The World of SageSaturday, October 03, 2015 - by Timothy Fraser
Common sage is a herb with which most people are familiar, frequently used to enhance the flavours of other ingredients such as apples, onions, celery and cheese, and used in both its dried and fresh forms; but this common variety is only one member of a much larger and interesting family whose horticultural decorative qualities, in my opinion, supersede its culinary virtues.
Most of the sages in our garden are grown in The Herb Garden. Some, however, are used to compliment surrounding plants and to offer out-of-season interest in the Rose Garden.
salvia officinalis blending with early autumn flowering Japanese anenomes in the rose garden
Green- and purple-leaved varieties are primarily favoured so as to blend effortlessly into the predominantly pink and purple scheme.
Salvia (sage) derives its name from the Latin “salvere” – to save, to feel well and healthy or to heal – referring to the herb’s potent healing and medicinal properties. The ancient Greeks used it extensively and found it invaluable in treating ulcers, snake bites and consumption. The Romans held sage in even higher regard, considering it to be sacred. Used as a part of Roman ceremonies, a specially-made knife had to be employed because iron salts will react with sage, rendering the use of iron tools inadvisable. Around the 17th century, the Chinese were trading three chests of China tea to one of sage leaves – surely evidence of how highly revered and regarded the herb was held in this society at that time.
The sages that are currently grown in the garden include an unusual variety – salvia elegans ‘Scarlet pineapple’ (rutilans). This pineapple sage finds its roots in a pot because it is half hardy and needs to be brought into a cool greenhouse in winter. As its name implies, its leaves release a wonderful scent of pineapple when rubbed.
Salvia officinalis – common sage – is the best of the sages when it comes to culinary use. In summer, it produces subtle spires of blue flowers, offering the perfect softener for both the old roses and other herbs in the garden.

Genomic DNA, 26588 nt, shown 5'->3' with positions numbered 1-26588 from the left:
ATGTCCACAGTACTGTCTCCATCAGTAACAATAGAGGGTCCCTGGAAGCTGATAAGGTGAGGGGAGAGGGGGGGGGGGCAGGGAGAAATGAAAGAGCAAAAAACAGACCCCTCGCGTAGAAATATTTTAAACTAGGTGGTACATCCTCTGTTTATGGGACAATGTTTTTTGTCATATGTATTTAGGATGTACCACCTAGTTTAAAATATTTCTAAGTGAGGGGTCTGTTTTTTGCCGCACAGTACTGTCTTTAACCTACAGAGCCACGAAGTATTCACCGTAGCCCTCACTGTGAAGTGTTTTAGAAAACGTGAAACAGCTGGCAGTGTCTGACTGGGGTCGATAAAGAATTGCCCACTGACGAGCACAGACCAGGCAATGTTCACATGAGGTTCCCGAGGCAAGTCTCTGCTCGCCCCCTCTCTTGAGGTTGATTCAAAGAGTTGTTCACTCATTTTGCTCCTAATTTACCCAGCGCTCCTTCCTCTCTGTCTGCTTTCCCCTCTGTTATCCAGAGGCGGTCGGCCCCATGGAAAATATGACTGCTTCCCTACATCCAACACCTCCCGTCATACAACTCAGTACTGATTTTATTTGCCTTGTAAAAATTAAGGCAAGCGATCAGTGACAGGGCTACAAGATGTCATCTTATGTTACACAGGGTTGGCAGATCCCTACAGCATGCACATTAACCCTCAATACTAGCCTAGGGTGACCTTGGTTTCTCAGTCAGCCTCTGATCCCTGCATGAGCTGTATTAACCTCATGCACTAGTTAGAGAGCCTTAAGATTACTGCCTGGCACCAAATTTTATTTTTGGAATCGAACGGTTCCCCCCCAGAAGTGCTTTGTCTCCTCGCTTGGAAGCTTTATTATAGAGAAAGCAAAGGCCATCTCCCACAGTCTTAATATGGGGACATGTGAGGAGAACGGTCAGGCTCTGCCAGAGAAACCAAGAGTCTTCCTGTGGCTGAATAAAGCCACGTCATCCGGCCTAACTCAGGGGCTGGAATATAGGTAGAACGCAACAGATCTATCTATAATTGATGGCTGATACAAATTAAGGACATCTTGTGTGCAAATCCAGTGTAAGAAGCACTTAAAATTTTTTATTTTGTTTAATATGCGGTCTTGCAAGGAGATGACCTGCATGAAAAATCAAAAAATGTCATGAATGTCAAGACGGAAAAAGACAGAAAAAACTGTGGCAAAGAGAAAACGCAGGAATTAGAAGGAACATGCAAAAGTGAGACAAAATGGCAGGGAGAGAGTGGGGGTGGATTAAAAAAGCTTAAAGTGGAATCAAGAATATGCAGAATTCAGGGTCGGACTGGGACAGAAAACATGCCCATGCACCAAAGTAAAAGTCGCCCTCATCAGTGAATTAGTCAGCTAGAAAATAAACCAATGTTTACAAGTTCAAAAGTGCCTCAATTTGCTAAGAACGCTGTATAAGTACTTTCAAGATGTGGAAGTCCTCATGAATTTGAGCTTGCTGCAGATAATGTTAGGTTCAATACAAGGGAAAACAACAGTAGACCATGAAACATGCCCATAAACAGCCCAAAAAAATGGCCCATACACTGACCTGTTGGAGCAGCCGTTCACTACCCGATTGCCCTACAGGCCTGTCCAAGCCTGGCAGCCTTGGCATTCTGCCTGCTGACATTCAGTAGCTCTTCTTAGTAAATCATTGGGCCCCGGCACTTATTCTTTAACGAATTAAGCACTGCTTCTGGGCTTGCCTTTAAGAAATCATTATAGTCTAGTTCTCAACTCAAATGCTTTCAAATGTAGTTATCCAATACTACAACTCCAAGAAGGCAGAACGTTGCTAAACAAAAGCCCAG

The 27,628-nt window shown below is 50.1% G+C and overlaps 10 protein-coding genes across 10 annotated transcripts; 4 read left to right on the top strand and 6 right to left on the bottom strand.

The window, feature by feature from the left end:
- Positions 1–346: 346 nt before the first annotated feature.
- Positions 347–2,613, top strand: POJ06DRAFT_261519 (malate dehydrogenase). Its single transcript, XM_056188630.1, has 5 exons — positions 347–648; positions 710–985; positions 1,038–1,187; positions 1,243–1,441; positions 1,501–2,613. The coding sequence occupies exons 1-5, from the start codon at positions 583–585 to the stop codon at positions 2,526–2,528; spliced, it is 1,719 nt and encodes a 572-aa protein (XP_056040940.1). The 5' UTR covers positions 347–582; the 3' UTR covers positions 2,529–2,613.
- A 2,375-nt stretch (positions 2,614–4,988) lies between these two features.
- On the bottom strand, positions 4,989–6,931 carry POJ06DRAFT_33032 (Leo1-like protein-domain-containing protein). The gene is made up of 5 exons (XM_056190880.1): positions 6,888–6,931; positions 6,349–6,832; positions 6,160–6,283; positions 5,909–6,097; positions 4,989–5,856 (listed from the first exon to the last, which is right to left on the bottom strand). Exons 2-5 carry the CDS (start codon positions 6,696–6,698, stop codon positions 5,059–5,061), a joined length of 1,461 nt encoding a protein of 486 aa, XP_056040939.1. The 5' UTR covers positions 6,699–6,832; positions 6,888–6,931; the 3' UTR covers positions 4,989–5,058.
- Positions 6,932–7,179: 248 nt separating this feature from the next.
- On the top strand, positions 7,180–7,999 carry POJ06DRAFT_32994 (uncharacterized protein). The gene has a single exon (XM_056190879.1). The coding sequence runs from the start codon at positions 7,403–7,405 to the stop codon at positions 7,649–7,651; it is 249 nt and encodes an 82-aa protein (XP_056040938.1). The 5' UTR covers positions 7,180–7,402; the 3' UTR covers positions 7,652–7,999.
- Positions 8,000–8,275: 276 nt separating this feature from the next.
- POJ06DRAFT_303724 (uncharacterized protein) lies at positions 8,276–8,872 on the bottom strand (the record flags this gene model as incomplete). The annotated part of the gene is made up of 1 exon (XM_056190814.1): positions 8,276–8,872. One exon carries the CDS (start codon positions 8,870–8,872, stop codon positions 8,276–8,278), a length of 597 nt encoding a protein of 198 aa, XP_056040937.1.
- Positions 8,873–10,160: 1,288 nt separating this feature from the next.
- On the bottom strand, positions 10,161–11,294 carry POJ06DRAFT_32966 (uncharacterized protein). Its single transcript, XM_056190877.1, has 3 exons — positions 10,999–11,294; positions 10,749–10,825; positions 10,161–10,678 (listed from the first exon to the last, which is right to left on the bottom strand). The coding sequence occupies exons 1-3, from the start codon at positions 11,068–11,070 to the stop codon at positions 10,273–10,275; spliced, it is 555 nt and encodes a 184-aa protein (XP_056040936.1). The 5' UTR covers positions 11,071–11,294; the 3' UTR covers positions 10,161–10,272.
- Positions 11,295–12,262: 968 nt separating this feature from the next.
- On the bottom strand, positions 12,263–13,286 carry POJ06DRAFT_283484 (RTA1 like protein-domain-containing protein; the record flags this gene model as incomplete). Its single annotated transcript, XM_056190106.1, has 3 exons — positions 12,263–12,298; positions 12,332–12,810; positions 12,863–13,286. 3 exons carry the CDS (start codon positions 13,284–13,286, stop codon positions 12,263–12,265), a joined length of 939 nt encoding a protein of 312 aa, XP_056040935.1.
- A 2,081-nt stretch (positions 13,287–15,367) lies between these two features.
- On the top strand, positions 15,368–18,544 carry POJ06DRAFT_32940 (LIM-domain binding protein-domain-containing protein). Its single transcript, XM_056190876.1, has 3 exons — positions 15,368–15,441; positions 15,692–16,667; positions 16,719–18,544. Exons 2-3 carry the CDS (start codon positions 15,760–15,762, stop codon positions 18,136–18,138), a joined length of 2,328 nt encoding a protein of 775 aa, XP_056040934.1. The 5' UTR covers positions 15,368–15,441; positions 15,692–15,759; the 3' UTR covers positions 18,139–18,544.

A rarer form of salvia officinalis – ‘Albiflora’ – is grown in the White Garden. At the moment, it is causing an obstruction to a very narrow path and will therefore be moved in the autumn to a better position, where it can grow to its full potential.
salvia officinalis ‘Albiflora’ in the white garden
The group known as Salvia officinalis purpurascens is another sage grown both in the Herb and in the Rose Gardens – its purple leaves forming the perfect foil over which pink and purple roses can spill.
Salvia officinalis ‘Icterina’ Gold Sage is grown solely in the Herb Garden since its golden, variegated leaves would create too much of a clash with the colours in the Rose Garden. Where it is grown in the Herb Garden, with no set colour scheme to adhere to, it provides a pleasing colour contrast to surrounding herbs.
Salvia officinalis ‘Tricolor’ is a half hardy sage in most regions, but in dry soil combined with the shelter of a warm hedge, it survives most winters in Golcar. Due to its purple, cream and green variegation, the ‘Tricolor’ too is restricted to the Herb Garden, and avoided in the Rose Garden, where its effect would be conflicting and hectic.
Salvia sclarea ‘Clary Sage’ is grown as a hardy biennial – with wonderful flower bracts of blue, purple and lilac with a white base during the summer months.
salvia sclarea ‘Clary Sage’ with yellow
evening primroses in the background
salvia sclarea ‘Clary Sage’ blending with blue wall germander in the foreground
Lastly, another tender sage grown in a pot in the Herb Garden is blackcurrant sage ‘Salvia microphylla’. Rather predictably, but none-the-less amazing, its leaves release a sensational blackcurrant aroma. Visually, this herb has the added bonus of small, exquisite scarlet-red flowers.
salvia microphylla Blackcurrant sage
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